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    Homer Quotes

    Greek epic poet
    18 Favorites on Read Print

    Quotes by Homer

    • Do thou restrain the haughty spirit in thy breast, for better far is gentle courtesy.
    • I detest that man who hides one thing in the depths of his heart, and speaks for another.
    • It is equally offensive to speed a guest who would like to stay and to detain one who is anxious to leave.
    • A companion's words of persuasion are effective.
      The Iliad
    • A councilor ought not to sleep the whole night through, a man to whom the populace is entrusted, and who has many responsibilities.
      The Iliad
    • A generation of men is like a generation of leaves; the wind scatters some leaves upon the ground, while others the burgeoning wood brings forth - and the season of spring comes on. So of men one generation springs forth and another ceases.
      The Iliad
    • A multitude of rulers is not a good thing. Let there be one ruler, one king.
      The Iliad
    • Even when someone battles hard, there is an equal portion for one who lingers behind, and in the same honor are held both the coward and the brave man; the idle man and he who has done much meet death alike.
      The Iliad
    • Hateful to me as the gates of Hades is that man who hides one thing in his heart and speaks another.
      The Iliad
    • He knew the things that were and the things that would be and the things that had been before.
      The Iliad
    • He lives not long who battles with the immortals, nor do his children prattle about his knees when he has come back from battle and the dread fray.
      The Iliad
    • I too shall lie in the dust when I am dead, but now let me win noble renown.
      The Iliad
    • If you are very valiant, it is a god, I think, who gave you this gift.
      The Iliad
    • It is entirely seemly for a young man killed in battle to lie mangled by the bronze spear. In his death all things appear fair. But when dogs shame the gray head and gray chin and nakedness of an old man killed, it is the most piteous thing that happens among wretched mortals.
      The Iliad
    • It is not possible to fight beyond your strength, even if you strive.
      The Iliad
    • It is not unseemly for a man to die fighting in defense of his country.
      The Iliad
    • It was built against the will of the immortal gods, and so it did not last for long.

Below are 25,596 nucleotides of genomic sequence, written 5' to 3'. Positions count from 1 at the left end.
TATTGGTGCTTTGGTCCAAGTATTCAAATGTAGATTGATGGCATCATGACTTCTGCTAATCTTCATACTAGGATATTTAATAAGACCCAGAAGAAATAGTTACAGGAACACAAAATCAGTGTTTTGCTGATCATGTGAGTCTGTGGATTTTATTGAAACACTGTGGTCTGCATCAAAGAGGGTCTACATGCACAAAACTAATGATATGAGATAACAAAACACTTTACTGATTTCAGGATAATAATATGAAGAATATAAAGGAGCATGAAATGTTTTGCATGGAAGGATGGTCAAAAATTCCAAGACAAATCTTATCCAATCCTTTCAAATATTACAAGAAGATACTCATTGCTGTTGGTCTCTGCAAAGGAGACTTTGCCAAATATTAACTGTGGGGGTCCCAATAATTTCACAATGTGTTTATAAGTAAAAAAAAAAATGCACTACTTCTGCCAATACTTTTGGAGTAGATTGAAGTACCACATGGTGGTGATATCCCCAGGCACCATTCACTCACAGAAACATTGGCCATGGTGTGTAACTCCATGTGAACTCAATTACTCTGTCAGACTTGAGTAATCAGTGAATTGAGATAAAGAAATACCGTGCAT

The Iliad
    • Miserable mortals who, like leaves, at one moment flame with life, eating the produce of the land, and at another moment weakly perish.
      The Iliad
    • Of men who have a sense of honor, more come through alive than are slain, but from those who flee comes neither glory nor any help.
      The Iliad
    • Once harm has been done, even a fool understands it.
      The Iliad
    • The fates have given mankind a patient soul.
      The Iliad
    • The glorious gifts of the gods are not to be cast aside.
      The Iliad
      God
    • The outcome of the war is in our hands; the outcome of words is in the council.
      The Iliad
      War
    • The single best augury is to fight for one's country.
      The Iliad
    • There is a fullness of all things, even of sleep and love.
      The Iliad
    • There is a strength in the union even of very sorry men.
      The Iliad
    • Thus have the gods spun the thread for wretched mortals: that they live in grief while they themselves are without cares; for two jars stand on the floor of Zeus of the gifts which he gives, one of evils and another of blessings.
      The Iliad
    • Whoever obeys the gods, to him they particularly listen.
      The Iliad
      God
    • You will certainly not be able to take the lead in all things yourself, for to one man a god has given deeds of war, and to another the dance, to another lyre and song, and in another wide-sounding Zeus puts a good mind.
      The Iliad
    • Young men's minds are always changeable, but when an old man is concerned in a matter, he looks both before and after.
      The Iliad
      Age